Something I have noticed in the last 15 years in the church is a lack of depth on real spiritual issues and knowing God’s word. This is a huge injustice to the flock. Without the spiritual knowledge of God’s word we are at a lost to be healed, to be freed, to come out of bondages, to fight false religions coming into our land. Sometimes I fear that our conversations are so light and on the surface. I remember in the 80s men who knew how to do battles in the spirit, who had sustained times with Jesus. They got away to know the Father. And as a result, I grew to know God greater through them and not just think they were nice, godly guys. I have gone to a few pastors in the last 10 years who didn’t know how to deal or discern spiritual issues in my life (God routed me to a church in St. Louis that did) but they were stylish pastors. Sometimes I get sick on my stomach when I see powerpoints about the presence of God – can no one talk deeply from their own experience and give personal testimonies anymore? I long for depth which takes extended time with Jesus.

    Second thought – Recently, I found more community and spiritual fellowship online through a social networking site for booklovers called shelfari. Not only was I loved and prayed for but also exhorted and shepherded – given guidance about what to reveal online and what was too intimate. There were some pastors who literally acted like watchmen on the walls to protect us. One of these dear men was a retired missionary to Africa. He was from the Netherlands. I was going through so much and my church was too big, and too busy to speak to anybody there. I tried. I felt foolish for spilling my guts on the site one day but the next morning I woke up at 3 p.m. and felt the presence of God all over my apartment. My heart was flooded with supernatural peace. I thought, “I’ve been prayed for”. And I had. I checked my e-mail to find that this old missionary responded beautifully to my needs and hurts, even giving a recommendation for one of the best resources I’ve ever read.

    SO, yes to social networking as long as it doesn’t distract from your own personal depth and time spent knowing the Lord.

  6. Josh says:

    I agree with Jennifer about balance. FB and twitter are great for connecting with people. But I question how deeply we can truly connect with people on social networking sites and even if we can, how many people really do truly connect with their “friends” on there. Also, we can’t forget there are people who don’t use them. The most recent poll I heard said 50% of people in the U.S use social networking (facebook, myspace, twitter).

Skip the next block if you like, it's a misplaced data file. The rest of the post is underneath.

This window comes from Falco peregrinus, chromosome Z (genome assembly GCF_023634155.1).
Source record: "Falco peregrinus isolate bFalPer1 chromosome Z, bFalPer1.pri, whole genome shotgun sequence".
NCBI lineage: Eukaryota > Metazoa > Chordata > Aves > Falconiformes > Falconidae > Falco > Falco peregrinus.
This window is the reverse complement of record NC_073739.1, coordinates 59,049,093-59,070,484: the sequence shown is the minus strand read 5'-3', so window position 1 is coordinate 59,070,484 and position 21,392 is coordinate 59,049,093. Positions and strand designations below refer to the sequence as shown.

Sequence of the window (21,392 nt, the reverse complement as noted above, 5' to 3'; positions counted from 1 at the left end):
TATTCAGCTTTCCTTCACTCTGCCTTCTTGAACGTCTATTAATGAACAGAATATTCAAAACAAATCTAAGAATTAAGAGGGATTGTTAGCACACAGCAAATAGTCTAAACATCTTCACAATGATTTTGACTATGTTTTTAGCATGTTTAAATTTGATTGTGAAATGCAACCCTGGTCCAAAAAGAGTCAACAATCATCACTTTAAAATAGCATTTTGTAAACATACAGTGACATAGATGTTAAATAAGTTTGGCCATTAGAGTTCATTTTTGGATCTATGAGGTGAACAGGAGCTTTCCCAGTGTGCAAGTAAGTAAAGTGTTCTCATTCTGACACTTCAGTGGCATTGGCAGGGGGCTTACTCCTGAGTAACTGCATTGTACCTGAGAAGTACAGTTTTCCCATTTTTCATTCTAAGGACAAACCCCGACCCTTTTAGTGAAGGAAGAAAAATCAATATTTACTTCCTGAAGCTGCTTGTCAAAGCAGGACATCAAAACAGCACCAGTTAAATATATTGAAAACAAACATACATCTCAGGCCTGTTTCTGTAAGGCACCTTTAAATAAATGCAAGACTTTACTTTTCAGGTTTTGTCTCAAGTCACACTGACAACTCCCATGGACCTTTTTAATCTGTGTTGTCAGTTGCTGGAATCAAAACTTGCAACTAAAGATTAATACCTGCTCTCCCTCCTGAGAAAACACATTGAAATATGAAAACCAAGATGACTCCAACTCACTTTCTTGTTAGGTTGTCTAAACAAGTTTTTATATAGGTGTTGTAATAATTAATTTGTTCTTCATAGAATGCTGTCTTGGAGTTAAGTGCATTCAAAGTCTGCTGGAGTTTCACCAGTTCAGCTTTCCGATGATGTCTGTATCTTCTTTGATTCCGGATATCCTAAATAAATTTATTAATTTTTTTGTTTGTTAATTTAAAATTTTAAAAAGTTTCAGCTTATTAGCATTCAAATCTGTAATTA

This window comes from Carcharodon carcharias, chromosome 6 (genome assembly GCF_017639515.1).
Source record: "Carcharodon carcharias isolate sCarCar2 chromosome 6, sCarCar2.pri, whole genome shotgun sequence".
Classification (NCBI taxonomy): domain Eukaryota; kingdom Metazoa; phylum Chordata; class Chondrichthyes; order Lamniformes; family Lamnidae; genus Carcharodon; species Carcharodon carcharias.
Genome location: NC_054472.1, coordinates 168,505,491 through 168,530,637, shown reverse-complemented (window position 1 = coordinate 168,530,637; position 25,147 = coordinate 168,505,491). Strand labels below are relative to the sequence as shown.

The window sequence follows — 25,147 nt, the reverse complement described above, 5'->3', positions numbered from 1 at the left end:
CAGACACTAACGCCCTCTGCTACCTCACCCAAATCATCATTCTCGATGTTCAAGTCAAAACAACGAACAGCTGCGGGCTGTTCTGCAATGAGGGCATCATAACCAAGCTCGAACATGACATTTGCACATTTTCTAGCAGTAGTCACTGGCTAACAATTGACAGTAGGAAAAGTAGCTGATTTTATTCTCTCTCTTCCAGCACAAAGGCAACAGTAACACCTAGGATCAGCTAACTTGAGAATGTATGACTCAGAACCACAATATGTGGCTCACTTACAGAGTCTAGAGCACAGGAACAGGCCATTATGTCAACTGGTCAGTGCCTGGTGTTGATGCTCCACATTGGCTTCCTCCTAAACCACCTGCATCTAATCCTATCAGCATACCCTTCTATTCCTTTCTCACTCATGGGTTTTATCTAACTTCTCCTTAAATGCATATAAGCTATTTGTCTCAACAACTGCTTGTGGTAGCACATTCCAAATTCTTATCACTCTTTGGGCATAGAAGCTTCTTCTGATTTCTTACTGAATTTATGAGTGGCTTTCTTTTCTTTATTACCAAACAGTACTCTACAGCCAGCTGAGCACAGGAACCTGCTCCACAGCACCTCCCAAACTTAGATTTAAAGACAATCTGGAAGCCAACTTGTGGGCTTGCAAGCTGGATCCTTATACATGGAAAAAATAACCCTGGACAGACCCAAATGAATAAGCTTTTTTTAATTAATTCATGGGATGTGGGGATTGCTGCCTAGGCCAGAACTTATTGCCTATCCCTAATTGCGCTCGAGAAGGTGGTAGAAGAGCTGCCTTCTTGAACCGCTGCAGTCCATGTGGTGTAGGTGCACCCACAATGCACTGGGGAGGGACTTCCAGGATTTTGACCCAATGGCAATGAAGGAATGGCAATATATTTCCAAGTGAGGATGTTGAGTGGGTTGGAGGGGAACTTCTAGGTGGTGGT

7. Brandy Vines says:

    I have argued the whole social networking thing with a couple of friends that do not use Facebook or Twitter. Usually they had the same reasons for not subscribing…gossip, bad news, spreading negativity, etc. I have told them all that my view on it is that we can use social networking for good if we want to do it. Sure, its easy to complain or post a negative comment about something, but how powerful would Facebook, for example, be if believers used it as a platform to glorify God and reach out to others? We don’t all have the gift of ministry or creative writing but a short status update or wall post is all it takes to be used to glorify God. Not to mention, it has amazed me how many people can be reached for a prayer request when it’s posted on a status update. Knowing that fellow believers and friends by the dozens are praying for each other every time a request is made.

    We all have friends that are not believers or are sceptical to say the least but when these people view our comments and pages, what will they see about who we are? Is there anything different about the tone or context of postings we submit? It’s been said a million times that you may be the only “Jesus” that a particular person ever sees. If they don’t like you or if we don’t seem any different than the rest of the world, how will we ever convince them to want to know our Jesus?

    I’m definately not gifted with communicating my thoughts through blogging, but I hope that makes some sort of sense when others read it. Just as in our everyday life, we can chose to walk or Facebook/Tweet in love if that is where our heart is!